While da Vinci’s parachute would have allowed a human being to jump off a cliff without being hurt, the ornithopter was a way for people to soar off the ground and into the air. On paper, the ornithopter looks much more birdlike (or batlike) than present-day airplanes. Its wings are designed to flap as the pilot turns a crank.
This invention demonstrates da Vinci’s strong grasp of aerodynamics and modern attempts to reproduce the ornithopter show that it could indeed have flown — that is if it were already in the air. Taking off under the weak propulsion supplied by human muscles would have been much trickier.
The parachute and ornithopter were only two of the flying machines concocted by da Vinci in his notebooks. Others include a glider and his helicopter-like aerial screw.
Da Vinci facts … the Winged Glider
Da Vinci’s imagination was filled with ideas for flying machines, including several gliders equipped with flappable wings. This open-shelled model, fitted with seats and gears for the pilot, did not include a design for a crash helmet.
Da Vinci’s fascination with the sea spurred many designs for aquatic exploration. His diving suit was made of leather, connected to a snorkel made of cane and a bell that floated at the surface. Proving the artist was also practical, the suit included a pouch the diver could urinate in.
Da Vinci’s Mona Lisa of Bridges
Norwegians offer solid proof that Leonardo Da Vinci’s designs work. His 1502 draft dreamed of a bridge over Istanbul’s golden horn. This one in Norway is a pedestrian crossing over the E18 near Oslo (right).
Da Vinci designed the bridge in 1502 to cross the Golden Horn inlet at Istanbul. With a length of 346 meters (1,135ft), it would have been the world’s longest bridge at the time, if only Sultan Bajazet II believed it feasible.
Five centuries after a Turkish sultan rejected the project the bridge opened yesterday, albeit 1,500 miles north of the sunny spot he intended.
As with most of Da Vinci’s works, the design pleases aesthetes as much as engineers.
Although Da Vinci envisioned the bridge in stone, the Norwegians thought it too expensive and settled for a graceful wooden version, weighing in at £930,000.
The bridge, actually a pedestrian crossing, is supported by three light-colored wooden arches, like a series of archer’s bows pulled back in parallel. Over them, a pathway in wood spans the E18 highway.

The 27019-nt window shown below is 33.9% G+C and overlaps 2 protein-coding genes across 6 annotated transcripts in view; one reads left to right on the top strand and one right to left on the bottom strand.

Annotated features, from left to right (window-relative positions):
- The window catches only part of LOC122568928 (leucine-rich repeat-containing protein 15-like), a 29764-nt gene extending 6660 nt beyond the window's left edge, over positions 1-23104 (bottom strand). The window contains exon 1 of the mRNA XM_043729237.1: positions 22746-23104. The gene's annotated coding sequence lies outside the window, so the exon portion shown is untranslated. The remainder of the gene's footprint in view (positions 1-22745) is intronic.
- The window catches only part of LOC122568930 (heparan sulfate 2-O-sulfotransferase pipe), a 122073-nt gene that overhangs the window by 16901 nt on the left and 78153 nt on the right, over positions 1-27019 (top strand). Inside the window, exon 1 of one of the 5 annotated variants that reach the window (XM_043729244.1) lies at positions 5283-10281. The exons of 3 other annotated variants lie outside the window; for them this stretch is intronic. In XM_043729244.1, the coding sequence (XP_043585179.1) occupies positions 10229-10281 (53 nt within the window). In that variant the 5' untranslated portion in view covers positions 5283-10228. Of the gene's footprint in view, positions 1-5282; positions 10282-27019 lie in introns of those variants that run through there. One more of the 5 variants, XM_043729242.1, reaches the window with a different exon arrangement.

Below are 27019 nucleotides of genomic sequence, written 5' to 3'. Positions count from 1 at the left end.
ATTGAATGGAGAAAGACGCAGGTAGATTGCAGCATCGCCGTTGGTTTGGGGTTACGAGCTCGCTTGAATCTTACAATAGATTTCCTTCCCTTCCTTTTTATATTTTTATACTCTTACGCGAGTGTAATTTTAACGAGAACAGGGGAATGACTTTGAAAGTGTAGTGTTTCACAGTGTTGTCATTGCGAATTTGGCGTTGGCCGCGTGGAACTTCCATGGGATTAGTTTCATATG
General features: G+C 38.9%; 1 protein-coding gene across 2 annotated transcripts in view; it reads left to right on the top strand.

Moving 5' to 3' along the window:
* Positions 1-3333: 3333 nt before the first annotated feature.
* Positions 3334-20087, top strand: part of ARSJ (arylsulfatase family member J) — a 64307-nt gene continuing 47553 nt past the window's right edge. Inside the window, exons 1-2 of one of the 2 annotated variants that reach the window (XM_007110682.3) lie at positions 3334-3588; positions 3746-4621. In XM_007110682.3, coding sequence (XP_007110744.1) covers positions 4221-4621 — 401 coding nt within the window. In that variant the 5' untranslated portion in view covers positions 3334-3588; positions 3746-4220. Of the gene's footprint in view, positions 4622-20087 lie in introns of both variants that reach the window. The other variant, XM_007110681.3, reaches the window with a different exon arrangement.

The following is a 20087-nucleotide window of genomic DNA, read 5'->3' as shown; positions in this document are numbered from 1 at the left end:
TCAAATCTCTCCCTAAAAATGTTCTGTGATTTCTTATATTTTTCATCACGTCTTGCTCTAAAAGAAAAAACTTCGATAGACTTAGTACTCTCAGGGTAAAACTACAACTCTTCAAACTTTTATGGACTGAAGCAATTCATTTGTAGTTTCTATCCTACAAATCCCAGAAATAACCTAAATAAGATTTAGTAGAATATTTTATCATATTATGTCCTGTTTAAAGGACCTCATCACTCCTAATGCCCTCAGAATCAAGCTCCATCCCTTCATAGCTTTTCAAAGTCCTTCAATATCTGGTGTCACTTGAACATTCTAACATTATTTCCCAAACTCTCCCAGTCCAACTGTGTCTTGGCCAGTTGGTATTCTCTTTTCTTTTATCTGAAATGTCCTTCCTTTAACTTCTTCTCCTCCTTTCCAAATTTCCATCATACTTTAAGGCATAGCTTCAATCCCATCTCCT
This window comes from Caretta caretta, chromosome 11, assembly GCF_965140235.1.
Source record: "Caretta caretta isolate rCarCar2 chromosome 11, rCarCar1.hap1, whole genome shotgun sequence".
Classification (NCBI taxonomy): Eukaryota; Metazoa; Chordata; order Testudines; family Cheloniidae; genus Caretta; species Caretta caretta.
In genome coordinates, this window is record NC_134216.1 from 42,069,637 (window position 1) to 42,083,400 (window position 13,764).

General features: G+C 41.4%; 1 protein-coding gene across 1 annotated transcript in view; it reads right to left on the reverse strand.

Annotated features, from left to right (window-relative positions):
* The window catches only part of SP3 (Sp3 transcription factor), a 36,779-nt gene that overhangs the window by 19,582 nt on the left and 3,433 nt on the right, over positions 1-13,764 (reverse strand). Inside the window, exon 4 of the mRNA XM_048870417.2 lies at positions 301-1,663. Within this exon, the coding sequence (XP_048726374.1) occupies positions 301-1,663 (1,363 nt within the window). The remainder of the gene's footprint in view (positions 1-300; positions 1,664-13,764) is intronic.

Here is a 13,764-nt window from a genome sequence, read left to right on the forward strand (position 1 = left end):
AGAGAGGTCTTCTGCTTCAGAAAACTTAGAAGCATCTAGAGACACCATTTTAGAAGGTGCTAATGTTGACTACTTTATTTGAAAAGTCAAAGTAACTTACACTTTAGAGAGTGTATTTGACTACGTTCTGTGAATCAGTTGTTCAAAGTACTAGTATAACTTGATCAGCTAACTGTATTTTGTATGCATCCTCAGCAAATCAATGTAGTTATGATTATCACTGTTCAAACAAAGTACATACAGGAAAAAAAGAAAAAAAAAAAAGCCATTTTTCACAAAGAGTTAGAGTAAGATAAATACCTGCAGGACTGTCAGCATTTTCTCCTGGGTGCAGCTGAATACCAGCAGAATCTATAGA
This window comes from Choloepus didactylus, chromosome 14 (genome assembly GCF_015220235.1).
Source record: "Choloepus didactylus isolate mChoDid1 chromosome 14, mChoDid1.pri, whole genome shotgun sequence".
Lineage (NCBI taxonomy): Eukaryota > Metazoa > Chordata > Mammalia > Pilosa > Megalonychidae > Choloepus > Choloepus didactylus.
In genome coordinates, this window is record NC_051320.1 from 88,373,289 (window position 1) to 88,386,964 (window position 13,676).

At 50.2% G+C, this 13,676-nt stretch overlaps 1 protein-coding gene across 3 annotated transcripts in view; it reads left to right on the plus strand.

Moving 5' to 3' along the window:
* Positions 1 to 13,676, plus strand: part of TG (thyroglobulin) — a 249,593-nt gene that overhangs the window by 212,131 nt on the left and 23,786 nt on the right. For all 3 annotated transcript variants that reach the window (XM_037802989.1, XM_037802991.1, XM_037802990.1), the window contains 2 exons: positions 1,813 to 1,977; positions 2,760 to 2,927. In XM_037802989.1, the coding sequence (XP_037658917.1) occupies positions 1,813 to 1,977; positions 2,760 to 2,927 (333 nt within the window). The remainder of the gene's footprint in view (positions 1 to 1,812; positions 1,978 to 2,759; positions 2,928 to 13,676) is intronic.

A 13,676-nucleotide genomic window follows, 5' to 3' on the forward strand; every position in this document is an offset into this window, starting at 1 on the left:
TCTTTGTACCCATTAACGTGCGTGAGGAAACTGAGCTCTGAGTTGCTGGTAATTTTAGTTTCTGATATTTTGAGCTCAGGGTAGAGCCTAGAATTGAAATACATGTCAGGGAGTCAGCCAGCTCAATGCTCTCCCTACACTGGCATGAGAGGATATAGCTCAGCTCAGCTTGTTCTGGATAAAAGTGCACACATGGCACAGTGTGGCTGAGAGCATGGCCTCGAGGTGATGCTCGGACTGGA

The arches are built in glued pine, a process used in many of the venues at the 1994 Winter Olympics further north in Lillehammer. The railings are of stainless steel and teak.
Very cool design, isn’t it?
Da Vinci facts and notebooks
During Leonardo Da Vinci’s life, it is estimated he produced between 20,000 to 28,000 pages of notes and sketches about work-related subjects and everything else that interested him.
There are entries on anatomy, engineering, philosophy, painting, botany, physiology, landscapes, proportion, perspective, architecture, warfare, geography, zoology, light and shade, theories and inventions.
He started writing his journals when he was 26 and continued writing for the rest of his life.
The notebooks that we know were written between 1478 and his death at age 67 in 1519.
They consist of pages of different sizes, sometimes loose and sometimes bound.
It is believed that he produced at least 50 notebooks.
Leonardo da Vinci’s journals are also called notebooks, manuscripts, codex (pl. codices), sketches, or notes. (They are the same thing)
Leonardo’s notebooks after his death
Leonardo da Vinci’s notebooks were probably the most valuable work he did for the world. In them, he registered not only sketches and art, but science and technique that were way ahead of his time.
Many of his works, like his anatomy and physiology studies, could have accelerated discoveries and knowledge in areas such as medicine and engineering if they had been consulted after his death by other scientists and inventors.
Unfortunately, da Vinci’s peculiar handwriting worked against him. It didn’t help either that he moved to a new project right away after finishing the former without putting his notes in order.
It is believed that he had the intention to publish some of his notes, but he never came to “translate” it to be easily readable by others.
After he died, all his works passed on to his apprentice and friend Count Francesco Melzi. Melzi’s descendants sold Leonardo’s journals, and his work was lost or in the hands of private collectors.
Some of Leonardo’s amazing experiments and scientific work remained unknown and could not be used as a reference by scientists and researchers in the following centuries.
It was until the last 20th century that modern scholars began studying the codices and understanding their scientific merit and value.
The bottom line
These are interesting facts many of which we already know, of course. They are not rocket science and shouldn’t be.
This list of little things simply reminds us of what we have forgotten. Then it is up to us to put these lessons (or reminders) into daily use through persistence and practice.
Remember … Your learning trumps all!
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Interesting Leonardo da Vinci Facts